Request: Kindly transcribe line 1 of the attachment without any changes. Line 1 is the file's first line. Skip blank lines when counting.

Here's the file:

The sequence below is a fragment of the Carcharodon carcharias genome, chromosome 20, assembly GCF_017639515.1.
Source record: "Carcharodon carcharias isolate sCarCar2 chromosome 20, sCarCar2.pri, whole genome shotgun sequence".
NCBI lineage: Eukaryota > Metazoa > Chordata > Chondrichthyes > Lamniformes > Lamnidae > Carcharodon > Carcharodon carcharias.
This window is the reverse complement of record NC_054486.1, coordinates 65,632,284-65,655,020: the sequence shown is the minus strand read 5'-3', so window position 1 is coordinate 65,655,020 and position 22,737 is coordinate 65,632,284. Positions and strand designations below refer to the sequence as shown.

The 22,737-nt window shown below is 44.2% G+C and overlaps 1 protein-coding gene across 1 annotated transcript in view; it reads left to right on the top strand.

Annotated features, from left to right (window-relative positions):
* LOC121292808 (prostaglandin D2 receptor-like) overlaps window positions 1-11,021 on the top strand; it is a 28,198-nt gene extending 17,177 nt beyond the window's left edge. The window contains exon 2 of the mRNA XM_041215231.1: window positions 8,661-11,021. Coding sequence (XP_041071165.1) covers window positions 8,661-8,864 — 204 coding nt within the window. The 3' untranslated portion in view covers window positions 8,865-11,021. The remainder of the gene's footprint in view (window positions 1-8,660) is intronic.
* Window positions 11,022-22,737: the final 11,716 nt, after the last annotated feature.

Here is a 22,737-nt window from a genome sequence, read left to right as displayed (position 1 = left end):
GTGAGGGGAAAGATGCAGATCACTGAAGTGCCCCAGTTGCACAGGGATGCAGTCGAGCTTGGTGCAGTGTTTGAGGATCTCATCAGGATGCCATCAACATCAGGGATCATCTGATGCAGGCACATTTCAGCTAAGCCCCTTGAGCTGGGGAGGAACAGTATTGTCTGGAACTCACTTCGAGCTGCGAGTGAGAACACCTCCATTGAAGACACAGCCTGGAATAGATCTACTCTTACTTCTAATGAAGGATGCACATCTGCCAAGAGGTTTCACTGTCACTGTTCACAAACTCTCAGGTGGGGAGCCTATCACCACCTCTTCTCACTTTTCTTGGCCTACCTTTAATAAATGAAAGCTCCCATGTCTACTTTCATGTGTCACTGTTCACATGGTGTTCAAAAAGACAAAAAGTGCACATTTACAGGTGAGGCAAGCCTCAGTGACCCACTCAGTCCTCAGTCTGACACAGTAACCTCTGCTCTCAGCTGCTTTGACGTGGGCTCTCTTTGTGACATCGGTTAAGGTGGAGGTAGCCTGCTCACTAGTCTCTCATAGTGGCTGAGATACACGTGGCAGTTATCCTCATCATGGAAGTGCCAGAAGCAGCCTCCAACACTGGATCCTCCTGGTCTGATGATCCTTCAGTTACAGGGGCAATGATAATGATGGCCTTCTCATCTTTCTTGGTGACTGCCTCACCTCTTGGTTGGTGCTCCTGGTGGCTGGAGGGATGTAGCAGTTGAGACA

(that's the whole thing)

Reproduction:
The sequence below is a fragment of the Carcharodon carcharias genome, chromosome 20, assembly GCF_017639515.1.